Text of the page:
Much has been made over the last decade concerning the rise of Asia – led by China and India – and the continent’s increasingly important role. The announcement by U.S. Secretary of State Hillary Clinton last year that the 21st century would be America’s “Pacific Century” further strengthened the belief that the epicenter of 21st century global politics would be located within Asia. And, as has been well-documented, ongoing economic turmoil has also led to growing numbers of Western countries looking at Asia – particularly China – for financial assistance. In light of various leadership transitions taking place later this year among the major powers, one can expect conditions in Asia to factor significantly in the political discourse of their leaders.
What does Asia’s increasing prominence mean for ASEAN – a ten-member political community whose regional presence has received growing attention from the global community of late? Already Washington has embarked on its “forward-deployed diplomacy” strategy in the region as evinced by Clinton’s attendance at last year’s ASEAN Regional Forum and her landmark visit to Burma in December. The United States’ recent conduct of separate high level meetings with both the Philippines and Singapore over defense and security issues suggests that ASEAN will be a strategic region as far as Washington’s military strategies are involved. In a recent interview on CNN, Singaporean Prime Minister Lee Hsien Loong, for his part, noted that the U.S. presence in the region since World War II has been a “tremendous benign influence” and that it was “a good example for the Chinese to seek to emulate.”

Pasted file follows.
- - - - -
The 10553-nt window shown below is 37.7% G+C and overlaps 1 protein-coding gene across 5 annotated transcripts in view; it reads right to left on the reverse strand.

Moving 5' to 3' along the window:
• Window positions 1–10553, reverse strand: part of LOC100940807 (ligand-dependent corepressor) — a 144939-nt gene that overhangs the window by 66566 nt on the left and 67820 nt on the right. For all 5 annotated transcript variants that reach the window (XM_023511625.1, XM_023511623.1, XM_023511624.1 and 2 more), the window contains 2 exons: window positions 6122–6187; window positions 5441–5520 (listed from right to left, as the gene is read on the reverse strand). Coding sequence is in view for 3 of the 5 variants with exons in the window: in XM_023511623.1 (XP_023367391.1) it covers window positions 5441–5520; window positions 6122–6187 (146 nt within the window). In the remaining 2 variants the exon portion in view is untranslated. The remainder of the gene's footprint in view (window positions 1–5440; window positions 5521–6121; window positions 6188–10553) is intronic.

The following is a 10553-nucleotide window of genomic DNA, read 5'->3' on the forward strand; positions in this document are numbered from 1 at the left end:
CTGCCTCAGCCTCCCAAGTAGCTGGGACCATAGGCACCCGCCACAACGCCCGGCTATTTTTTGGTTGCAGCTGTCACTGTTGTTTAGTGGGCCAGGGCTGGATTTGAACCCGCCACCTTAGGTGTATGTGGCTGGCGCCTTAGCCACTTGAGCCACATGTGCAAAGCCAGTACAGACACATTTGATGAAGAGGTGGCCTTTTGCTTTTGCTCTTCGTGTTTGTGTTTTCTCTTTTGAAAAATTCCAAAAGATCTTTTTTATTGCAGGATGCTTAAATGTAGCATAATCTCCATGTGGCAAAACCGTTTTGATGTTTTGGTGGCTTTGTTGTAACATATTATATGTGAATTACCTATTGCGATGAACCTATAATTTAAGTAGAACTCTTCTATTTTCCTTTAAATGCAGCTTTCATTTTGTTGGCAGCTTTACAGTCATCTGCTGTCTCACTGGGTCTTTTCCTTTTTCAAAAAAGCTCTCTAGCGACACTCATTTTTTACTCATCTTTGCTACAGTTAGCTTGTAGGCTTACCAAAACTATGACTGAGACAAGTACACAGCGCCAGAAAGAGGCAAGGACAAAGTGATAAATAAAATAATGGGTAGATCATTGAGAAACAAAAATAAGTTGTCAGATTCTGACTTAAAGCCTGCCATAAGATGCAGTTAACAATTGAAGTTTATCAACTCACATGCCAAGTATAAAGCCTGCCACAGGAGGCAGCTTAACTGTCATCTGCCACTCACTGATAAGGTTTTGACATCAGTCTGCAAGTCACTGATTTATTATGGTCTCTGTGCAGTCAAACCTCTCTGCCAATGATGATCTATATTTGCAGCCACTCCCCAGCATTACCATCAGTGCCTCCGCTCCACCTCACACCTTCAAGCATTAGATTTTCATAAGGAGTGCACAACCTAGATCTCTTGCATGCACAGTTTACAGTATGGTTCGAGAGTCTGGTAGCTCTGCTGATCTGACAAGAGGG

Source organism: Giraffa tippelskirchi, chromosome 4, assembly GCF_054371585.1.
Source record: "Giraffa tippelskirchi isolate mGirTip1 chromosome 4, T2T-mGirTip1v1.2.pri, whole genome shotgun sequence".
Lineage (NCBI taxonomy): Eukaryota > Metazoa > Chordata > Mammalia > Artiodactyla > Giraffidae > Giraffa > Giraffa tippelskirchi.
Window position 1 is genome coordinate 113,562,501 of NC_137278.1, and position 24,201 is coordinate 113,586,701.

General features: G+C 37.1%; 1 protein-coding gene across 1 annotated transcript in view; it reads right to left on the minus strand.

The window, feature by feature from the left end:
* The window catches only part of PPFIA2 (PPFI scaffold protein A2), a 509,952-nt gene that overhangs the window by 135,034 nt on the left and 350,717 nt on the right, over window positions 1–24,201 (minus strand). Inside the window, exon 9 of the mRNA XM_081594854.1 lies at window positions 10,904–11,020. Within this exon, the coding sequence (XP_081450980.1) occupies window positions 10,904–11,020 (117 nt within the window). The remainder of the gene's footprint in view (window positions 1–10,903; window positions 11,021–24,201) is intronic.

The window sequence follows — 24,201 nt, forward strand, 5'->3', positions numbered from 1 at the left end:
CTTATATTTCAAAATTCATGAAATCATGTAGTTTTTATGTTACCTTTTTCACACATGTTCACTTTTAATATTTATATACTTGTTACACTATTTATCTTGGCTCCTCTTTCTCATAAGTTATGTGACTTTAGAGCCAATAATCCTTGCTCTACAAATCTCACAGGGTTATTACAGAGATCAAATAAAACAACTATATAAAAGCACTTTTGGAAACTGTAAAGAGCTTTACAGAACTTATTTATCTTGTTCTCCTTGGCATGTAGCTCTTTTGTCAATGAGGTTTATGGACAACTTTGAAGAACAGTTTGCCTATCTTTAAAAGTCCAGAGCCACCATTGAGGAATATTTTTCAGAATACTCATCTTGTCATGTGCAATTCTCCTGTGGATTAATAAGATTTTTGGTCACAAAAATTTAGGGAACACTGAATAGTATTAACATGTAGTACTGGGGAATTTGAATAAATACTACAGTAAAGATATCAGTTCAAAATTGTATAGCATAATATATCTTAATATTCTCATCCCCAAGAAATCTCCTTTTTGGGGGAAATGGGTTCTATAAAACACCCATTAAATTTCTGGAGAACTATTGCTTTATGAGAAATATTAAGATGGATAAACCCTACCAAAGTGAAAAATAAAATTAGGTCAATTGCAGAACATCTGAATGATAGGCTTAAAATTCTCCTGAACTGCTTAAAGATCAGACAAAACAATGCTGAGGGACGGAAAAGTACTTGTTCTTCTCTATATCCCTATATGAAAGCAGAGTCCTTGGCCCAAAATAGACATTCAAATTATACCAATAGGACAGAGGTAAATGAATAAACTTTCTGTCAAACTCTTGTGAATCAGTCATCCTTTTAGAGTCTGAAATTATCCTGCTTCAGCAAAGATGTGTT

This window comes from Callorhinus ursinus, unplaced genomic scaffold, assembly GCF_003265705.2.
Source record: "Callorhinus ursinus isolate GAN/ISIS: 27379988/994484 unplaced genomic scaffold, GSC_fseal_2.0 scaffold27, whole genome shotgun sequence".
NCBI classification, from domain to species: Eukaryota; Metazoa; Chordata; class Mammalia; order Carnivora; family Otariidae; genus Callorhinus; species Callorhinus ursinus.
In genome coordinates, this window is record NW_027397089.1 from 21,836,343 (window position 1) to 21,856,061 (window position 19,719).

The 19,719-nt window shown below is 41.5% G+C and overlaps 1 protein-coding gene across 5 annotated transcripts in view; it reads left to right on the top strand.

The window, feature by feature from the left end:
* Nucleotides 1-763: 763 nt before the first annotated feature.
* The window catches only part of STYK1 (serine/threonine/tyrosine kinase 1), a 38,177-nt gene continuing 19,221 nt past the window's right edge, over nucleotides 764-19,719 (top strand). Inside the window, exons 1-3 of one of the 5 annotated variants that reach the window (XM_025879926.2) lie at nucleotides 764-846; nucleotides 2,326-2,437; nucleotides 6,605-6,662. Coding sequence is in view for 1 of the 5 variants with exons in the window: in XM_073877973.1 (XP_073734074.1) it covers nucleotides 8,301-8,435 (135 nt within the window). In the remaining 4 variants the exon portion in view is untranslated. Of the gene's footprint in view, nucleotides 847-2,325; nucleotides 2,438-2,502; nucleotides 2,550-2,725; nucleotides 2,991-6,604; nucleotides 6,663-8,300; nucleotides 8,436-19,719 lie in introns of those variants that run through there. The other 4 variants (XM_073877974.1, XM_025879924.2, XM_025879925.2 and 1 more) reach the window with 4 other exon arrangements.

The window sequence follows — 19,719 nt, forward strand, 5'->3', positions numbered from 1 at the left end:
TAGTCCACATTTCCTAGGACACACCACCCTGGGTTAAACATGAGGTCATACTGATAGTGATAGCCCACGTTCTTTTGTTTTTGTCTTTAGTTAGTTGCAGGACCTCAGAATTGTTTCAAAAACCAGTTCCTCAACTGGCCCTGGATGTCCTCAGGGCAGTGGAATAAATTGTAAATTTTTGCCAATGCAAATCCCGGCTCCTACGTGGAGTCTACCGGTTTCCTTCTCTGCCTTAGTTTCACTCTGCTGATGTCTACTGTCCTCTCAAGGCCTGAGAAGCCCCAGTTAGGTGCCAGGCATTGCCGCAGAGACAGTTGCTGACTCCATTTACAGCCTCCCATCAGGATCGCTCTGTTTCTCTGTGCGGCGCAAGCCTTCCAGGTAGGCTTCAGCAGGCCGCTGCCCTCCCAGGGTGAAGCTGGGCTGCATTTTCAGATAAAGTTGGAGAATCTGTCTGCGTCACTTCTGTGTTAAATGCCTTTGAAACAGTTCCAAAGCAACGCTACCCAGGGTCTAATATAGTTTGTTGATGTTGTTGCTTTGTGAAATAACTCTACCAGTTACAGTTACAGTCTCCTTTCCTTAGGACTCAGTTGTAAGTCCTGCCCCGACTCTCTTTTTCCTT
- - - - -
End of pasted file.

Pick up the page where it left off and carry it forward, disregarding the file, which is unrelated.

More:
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Beijing, meanwhile, has also embarked on its own charm offensive, putting its money where its mouth is. By matching its political rhetoric with material resources, China has increasingly built its reputation as a credible long-term stake holder within the region. In addition to the ASEAN-China Free Trade, the Chinese government also reportedly proposed a fund of $10 billion for infrastructure projects, along with a $15 billion loan for other developmental projects in the region over the next three to five years. Indeed, Beijing’s ability to maintain its stellar economic performance despite the global economic downturn has also prompted analysts to suggest that China could emerge as an independent source of demand – the potential of the Chinese consumer to replace, at least partially, the consumption lost in the West has been much discussed.
The need to straddle both Washington’s and Beijing’s interests isn’t lost on ASEAN countries, as noted by Singaporean Foreign Minister K. Shanmugam, who suggested the U.S. needed to avoid anti-Chinese rhetoric in domestic debates while on his visit to Washington earlier this month. Ambassador-at-Large Tommy Koh, in a recent interview, explained the ASEAN strategy as “[bringing] the major powers (particularly the U.S. and China) together and embed[ding] them in a cooperative framework…thereby [reducing] the deficit of trust.” With the newly revamped East Asia Summit hogging the regional limelight of late, some scholars have also described the need for ASEAN to lead the EAS in such a way as to make it “acceptable to Beijing as well as relevant to Washington.”